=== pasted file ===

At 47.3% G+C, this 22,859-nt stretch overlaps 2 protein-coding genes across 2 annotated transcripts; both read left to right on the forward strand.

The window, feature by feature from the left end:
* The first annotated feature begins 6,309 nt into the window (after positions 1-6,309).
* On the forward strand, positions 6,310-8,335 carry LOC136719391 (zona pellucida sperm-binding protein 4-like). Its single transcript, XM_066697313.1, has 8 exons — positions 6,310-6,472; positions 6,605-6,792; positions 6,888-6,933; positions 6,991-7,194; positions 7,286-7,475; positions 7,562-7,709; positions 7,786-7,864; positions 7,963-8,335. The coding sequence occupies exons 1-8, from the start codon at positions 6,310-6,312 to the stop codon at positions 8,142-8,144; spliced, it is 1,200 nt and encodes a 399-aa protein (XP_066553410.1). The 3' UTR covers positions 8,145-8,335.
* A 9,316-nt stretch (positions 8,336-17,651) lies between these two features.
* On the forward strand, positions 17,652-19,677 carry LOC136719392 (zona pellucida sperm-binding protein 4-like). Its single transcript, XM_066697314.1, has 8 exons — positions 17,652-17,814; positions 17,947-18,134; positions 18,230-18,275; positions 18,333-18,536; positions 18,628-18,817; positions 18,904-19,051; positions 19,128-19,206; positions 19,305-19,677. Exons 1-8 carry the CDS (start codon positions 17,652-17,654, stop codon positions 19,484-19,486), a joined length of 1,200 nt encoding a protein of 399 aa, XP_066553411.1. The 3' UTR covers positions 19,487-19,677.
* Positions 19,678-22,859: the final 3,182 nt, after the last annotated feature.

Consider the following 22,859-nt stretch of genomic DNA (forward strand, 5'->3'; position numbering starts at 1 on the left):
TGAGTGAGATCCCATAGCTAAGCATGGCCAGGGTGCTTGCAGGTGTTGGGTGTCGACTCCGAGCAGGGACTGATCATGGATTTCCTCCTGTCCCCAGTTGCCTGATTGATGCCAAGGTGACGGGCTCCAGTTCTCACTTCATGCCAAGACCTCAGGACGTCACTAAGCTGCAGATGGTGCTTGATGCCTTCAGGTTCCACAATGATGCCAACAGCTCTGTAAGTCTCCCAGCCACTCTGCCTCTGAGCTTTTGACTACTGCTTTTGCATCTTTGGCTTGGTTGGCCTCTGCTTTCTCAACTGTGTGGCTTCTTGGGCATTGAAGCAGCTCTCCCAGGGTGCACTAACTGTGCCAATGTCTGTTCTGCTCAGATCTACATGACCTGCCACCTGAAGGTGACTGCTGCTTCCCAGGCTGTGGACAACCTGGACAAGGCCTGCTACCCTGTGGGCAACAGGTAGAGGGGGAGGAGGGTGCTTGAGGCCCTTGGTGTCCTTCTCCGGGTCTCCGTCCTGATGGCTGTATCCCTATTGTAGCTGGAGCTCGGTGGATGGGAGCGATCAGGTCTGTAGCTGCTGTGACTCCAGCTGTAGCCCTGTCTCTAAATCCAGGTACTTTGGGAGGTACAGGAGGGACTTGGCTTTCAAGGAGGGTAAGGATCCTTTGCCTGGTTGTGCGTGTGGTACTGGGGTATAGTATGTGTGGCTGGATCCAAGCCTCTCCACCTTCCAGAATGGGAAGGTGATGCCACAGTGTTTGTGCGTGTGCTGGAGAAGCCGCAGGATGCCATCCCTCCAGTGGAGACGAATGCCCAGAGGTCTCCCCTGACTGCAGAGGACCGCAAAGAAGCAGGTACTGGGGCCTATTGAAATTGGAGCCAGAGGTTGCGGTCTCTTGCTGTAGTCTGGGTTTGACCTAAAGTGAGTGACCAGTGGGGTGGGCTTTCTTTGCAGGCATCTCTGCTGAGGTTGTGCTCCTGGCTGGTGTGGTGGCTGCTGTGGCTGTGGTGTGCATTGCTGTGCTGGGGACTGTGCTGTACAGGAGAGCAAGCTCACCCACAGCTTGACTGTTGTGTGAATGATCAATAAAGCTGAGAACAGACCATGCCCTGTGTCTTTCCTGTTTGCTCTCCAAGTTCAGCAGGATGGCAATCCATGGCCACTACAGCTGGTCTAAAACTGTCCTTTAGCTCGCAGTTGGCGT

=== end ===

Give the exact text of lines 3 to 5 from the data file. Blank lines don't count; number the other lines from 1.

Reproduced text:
* The first annotated feature begins 6,309 nt into the window (after positions 1-6,309).
* On the forward strand, positions 6,310-8,335 carry LOC136719391 (zona pellucida sperm-binding protein 4-like). Its single transcript, XM_066697313.1, has 8 exons — positions 6,310-6,472; positions 6,605-6,792; positions 6,888-6,933; positions 6,991-7,194; positions 7,286-7,475; positions 7,562-7,709; positions 7,786-7,864; positions 7,963-8,335. The coding sequence occupies exons 1-8, from the start codon at positions 6,310-6,312 to the stop codon at positions 8,142-8,144; spliced, it is 1,200 nt and encodes a 399-aa protein (XP_066553410.1). The 3' UTR covers positions 8,145-8,335.
* A 9,316-nt stretch (positions 8,336-17,651) lies between these two features.